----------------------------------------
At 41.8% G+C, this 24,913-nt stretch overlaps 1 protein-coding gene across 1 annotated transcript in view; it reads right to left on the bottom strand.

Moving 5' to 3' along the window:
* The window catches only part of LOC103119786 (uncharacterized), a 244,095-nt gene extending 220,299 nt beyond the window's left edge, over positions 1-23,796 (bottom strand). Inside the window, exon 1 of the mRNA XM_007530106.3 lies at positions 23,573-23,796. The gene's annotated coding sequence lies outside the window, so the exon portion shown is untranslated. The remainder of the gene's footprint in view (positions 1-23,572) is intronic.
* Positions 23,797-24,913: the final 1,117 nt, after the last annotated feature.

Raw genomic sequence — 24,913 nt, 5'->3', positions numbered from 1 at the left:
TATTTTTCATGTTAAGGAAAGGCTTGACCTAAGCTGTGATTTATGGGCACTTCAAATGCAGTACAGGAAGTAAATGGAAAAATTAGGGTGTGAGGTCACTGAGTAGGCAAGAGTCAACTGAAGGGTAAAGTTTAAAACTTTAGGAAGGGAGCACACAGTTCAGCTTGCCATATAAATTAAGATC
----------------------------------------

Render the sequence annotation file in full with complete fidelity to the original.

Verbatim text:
At 41.8% G+C, this 24,913-nt stretch overlaps 1 protein-coding gene across 1 annotated transcript in view; it reads right to left on the bottom strand.

Moving 5' to 3' along the window:
* The window catches only part of LOC103119786 (uncharacterized), a 244,095-nt gene extending 220,299 nt beyond the window's left edge, over positions 1-23,796 (bottom strand). Inside the window, exon 1 of the mRNA XM_007530106.3 lies at positions 23,573-23,796. The gene's annotated coding sequence lies outside the window, so the exon portion shown is untranslated. The remainder of the gene's footprint in view (positions 1-23,572) is intronic.
* Positions 23,797-24,913: the final 1,117 nt, after the last annotated feature.

Raw genomic sequence — 24,913 nt, 5'->3', positions numbered from 1 at the left:
TATTTTTCATGTTAAGGAAAGGCTTGACCTAAGCTGTGATTTATGGGCACTTCAAATGCAGTACAGGAAGTAAATGGAAAAATTAGGGTGTGAGGTCACTGAGTAGGCAAGAGTCAACTGAAGGGTAAAGTTTAAAACTTTAGGAAGGGAGCACACAGTTCAGCTTGCCATATAAATTAAGATC